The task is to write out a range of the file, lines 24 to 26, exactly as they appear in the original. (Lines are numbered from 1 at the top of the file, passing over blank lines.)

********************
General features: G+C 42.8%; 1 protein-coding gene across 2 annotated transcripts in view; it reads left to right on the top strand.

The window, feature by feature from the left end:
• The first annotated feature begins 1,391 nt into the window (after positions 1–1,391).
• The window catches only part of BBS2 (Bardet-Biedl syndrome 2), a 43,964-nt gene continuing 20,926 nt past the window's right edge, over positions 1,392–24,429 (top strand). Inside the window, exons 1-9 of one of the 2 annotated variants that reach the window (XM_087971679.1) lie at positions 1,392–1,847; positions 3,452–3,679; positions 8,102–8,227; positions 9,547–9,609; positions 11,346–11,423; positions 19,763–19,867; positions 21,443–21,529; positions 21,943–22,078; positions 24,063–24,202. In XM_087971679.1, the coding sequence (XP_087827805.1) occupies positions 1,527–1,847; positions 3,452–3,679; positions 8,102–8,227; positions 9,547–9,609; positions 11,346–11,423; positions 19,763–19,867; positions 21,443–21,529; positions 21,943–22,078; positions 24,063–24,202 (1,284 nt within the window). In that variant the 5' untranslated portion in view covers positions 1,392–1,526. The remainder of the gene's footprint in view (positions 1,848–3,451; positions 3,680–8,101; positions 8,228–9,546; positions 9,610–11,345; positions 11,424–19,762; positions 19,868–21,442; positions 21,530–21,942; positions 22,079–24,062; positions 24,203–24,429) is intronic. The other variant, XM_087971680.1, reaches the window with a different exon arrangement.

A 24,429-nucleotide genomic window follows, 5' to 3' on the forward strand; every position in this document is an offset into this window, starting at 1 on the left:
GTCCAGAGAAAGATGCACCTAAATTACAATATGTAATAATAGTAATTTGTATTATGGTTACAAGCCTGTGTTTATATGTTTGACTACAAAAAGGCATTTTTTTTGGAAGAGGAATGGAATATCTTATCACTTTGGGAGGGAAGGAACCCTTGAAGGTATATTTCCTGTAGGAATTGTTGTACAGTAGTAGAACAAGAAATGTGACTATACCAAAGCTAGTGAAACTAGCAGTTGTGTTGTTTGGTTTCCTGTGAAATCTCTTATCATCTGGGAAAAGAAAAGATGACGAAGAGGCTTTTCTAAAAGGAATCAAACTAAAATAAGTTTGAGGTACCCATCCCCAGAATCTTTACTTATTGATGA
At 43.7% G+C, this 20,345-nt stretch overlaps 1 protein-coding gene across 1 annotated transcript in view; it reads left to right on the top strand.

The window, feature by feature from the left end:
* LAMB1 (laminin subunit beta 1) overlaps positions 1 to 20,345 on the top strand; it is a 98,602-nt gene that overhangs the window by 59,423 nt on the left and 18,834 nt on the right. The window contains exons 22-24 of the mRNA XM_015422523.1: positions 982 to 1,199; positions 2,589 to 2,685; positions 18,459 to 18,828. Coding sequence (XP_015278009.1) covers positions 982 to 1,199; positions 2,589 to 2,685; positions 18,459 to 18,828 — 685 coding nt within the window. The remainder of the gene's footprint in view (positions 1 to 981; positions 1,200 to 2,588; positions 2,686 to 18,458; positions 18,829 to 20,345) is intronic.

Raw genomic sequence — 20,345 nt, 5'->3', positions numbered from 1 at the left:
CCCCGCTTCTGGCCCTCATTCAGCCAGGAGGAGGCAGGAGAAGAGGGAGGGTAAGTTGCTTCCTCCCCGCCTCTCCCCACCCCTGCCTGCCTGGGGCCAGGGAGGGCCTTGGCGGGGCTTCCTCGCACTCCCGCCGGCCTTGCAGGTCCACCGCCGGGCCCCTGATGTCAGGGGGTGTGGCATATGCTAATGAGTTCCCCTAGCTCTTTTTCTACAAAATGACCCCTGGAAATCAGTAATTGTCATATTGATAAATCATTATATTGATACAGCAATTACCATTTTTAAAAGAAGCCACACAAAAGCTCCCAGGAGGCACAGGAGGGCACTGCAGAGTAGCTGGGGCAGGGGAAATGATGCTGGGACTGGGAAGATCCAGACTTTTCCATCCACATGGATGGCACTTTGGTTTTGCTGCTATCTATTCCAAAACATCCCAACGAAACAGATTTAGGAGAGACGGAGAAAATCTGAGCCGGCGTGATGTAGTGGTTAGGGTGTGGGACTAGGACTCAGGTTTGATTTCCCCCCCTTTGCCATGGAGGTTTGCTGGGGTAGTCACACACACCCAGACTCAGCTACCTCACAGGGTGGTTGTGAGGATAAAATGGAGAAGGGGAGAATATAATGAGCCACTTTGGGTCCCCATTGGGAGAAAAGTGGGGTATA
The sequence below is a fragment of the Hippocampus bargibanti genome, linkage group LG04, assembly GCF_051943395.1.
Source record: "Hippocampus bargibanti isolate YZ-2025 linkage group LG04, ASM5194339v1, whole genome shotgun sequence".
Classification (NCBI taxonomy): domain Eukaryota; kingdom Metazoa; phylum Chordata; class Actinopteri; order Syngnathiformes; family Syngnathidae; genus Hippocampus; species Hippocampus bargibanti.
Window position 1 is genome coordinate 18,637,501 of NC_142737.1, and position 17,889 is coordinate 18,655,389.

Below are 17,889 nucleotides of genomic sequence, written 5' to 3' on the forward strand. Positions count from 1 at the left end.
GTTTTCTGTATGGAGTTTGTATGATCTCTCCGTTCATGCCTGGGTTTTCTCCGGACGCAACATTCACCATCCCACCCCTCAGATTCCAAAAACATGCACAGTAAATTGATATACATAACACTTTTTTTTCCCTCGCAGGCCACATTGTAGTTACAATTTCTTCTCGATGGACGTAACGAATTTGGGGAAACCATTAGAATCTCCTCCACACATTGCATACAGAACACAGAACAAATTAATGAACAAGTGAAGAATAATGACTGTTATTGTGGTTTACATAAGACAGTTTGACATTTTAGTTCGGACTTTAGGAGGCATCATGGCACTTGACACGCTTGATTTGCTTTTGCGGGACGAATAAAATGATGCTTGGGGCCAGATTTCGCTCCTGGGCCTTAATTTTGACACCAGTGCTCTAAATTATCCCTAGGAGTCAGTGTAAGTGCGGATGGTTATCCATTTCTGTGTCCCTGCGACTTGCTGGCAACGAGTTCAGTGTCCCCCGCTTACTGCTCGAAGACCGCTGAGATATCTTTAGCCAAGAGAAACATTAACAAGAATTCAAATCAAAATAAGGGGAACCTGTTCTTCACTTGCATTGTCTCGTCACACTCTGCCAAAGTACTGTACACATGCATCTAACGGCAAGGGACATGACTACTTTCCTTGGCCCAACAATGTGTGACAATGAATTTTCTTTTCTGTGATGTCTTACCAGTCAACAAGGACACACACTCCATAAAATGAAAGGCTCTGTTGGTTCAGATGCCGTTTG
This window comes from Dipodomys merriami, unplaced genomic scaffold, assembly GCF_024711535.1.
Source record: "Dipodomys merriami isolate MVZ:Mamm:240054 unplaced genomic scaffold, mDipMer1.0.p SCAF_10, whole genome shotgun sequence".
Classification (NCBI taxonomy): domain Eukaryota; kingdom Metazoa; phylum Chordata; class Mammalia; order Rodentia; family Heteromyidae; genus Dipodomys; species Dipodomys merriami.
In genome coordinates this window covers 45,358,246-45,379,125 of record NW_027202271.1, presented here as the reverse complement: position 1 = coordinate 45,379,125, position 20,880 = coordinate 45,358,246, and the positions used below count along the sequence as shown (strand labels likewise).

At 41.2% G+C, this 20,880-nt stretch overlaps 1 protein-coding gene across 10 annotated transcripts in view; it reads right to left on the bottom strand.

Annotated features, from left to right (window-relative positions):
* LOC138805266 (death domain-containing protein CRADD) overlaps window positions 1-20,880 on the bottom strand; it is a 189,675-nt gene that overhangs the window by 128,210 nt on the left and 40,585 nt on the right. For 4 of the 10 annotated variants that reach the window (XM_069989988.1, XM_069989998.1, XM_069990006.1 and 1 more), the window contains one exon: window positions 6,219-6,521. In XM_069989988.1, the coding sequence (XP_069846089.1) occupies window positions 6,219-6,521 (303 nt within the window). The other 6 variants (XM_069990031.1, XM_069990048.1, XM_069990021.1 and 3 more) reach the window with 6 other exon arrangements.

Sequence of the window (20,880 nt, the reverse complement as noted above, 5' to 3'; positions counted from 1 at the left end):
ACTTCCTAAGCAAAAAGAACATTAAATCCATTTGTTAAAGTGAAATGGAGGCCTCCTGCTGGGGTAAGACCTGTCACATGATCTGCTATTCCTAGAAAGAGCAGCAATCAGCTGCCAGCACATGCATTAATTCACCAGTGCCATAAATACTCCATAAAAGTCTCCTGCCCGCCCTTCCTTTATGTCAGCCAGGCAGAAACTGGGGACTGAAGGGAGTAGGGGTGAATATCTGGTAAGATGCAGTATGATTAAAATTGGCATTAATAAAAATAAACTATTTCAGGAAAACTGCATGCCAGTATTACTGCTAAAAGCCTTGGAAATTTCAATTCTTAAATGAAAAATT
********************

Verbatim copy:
* LOC138805266 (death domain-containing protein CRADD) overlaps window positions 1-20,880 on the bottom strand; it is a 189,675-nt gene that overhangs the window by 128,210 nt on the left and 40,585 nt on the right. For 4 of the 10 annotated variants that reach the window (XM_069989988.1, XM_069989998.1, XM_069990006.1 and 1 more), the window contains one exon: window positions 6,219-6,521. In XM_069989988.1, the coding sequence (XP_069846089.1) occupies window positions 6,219-6,521 (303 nt within the window). The other 6 variants (XM_069990031.1, XM_069990048.1, XM_069990021.1 and 3 more) reach the window with 6 other exon arrangements.

Sequence of the window (20,880 nt, the reverse complement as noted above, 5' to 3'; positions counted from 1 at the left end):
ACTTCCTAAGCAAAAAGAACATTAAATCCATTTGTTAAAGTGAAATGGAGGCCTCCTGCTGGGGTAAGACCTGTCACATGATCTGCTATTCCTAGAAAGAGCAGCAATCAGCTGCCAGCACATGCATTAATTCACCAGTGCCATAAATACTCCATAAAAGTCTCCTGCCCGCCCTTCCTTTATGTCAGCCAGGCAGAAACTGGGGACTGAAGGGAGTAGGGGTGAATATCTGGTAAGATGCAGTATGATTAAAATTGGCATTAATAAAAATAAACTATTTCAGGAAAACTGCATGCCAGTATTACTGCTAAAAGCCTTGGAAATTTCAATTCTTAAATGAAAAATT